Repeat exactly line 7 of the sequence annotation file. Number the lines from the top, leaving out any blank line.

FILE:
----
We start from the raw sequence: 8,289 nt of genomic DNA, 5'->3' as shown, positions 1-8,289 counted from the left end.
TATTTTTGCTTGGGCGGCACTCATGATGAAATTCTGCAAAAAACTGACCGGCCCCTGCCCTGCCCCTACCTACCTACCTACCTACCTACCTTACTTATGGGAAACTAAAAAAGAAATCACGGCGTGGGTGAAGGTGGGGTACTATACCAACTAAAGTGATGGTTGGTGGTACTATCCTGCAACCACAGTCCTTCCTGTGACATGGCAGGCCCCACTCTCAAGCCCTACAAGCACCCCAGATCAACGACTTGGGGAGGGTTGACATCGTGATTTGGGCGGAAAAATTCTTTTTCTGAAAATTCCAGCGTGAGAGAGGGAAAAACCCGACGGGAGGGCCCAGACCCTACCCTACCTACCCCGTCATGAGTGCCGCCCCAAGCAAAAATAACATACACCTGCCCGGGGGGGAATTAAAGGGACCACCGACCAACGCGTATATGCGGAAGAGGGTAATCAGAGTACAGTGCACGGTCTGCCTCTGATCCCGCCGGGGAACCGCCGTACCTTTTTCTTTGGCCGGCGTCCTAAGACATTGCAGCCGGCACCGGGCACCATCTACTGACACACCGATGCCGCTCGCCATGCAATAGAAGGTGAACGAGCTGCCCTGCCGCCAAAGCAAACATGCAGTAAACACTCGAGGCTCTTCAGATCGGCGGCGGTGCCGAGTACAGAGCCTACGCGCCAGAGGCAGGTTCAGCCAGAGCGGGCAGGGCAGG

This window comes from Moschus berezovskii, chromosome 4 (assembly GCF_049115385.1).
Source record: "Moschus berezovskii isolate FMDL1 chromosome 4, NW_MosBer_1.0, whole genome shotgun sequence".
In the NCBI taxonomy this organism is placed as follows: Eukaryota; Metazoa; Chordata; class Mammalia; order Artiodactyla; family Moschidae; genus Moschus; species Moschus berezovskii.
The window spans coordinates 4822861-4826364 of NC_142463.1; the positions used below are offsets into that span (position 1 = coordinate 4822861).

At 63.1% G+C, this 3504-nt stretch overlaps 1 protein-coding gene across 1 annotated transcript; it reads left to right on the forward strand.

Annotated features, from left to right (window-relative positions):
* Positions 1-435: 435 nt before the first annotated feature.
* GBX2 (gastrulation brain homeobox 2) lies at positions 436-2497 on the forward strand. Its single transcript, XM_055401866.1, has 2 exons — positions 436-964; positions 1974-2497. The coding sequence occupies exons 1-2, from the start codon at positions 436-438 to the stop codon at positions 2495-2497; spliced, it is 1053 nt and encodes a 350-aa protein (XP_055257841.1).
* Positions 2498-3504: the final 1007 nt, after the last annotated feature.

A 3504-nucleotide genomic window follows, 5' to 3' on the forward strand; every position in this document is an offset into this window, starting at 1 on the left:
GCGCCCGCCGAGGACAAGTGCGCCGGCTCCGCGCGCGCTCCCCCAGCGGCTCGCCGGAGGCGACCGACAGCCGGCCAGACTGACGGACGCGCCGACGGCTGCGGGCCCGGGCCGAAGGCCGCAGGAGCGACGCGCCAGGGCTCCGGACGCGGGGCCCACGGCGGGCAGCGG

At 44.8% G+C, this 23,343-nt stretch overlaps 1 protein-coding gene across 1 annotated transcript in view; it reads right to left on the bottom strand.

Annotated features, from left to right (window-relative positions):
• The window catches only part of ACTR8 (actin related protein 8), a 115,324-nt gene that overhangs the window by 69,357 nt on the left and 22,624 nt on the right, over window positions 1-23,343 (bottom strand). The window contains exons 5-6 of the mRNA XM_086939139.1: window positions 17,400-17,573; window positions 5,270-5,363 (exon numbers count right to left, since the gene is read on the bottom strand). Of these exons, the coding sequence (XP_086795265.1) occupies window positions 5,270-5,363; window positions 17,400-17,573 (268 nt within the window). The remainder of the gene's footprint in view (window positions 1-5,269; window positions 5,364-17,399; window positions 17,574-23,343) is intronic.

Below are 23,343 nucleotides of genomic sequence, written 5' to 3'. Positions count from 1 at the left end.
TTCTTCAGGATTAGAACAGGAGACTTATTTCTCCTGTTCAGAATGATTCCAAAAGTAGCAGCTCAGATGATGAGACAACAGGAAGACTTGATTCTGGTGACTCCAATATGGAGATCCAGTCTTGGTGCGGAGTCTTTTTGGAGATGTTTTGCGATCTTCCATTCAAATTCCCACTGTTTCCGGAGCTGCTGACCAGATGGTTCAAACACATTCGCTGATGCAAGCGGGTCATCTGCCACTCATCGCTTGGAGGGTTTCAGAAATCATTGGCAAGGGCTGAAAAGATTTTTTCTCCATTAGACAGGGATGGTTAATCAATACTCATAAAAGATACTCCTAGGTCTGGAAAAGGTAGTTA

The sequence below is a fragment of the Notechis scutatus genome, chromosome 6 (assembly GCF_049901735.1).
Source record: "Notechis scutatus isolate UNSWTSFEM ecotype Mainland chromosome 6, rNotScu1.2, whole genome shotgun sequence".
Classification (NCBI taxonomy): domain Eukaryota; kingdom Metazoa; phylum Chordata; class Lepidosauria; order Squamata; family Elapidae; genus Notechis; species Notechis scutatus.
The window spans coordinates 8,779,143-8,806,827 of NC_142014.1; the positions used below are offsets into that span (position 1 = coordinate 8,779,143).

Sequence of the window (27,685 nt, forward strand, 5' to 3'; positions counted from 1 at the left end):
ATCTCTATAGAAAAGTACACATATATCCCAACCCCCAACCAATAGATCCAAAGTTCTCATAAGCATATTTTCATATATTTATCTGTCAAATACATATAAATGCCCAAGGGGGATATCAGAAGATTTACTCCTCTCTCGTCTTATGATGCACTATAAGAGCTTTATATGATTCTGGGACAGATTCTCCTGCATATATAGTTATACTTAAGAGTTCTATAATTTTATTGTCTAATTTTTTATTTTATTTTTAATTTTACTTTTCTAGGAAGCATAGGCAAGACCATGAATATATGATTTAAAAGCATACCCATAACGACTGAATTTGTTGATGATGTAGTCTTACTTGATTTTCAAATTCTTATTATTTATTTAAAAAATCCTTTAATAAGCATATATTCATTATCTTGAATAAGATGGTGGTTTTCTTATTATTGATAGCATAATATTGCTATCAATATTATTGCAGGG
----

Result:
At 63.1% G+C, this 3504-nt stretch overlaps 1 protein-coding gene across 1 annotated transcript; it reads left to right on the forward strand.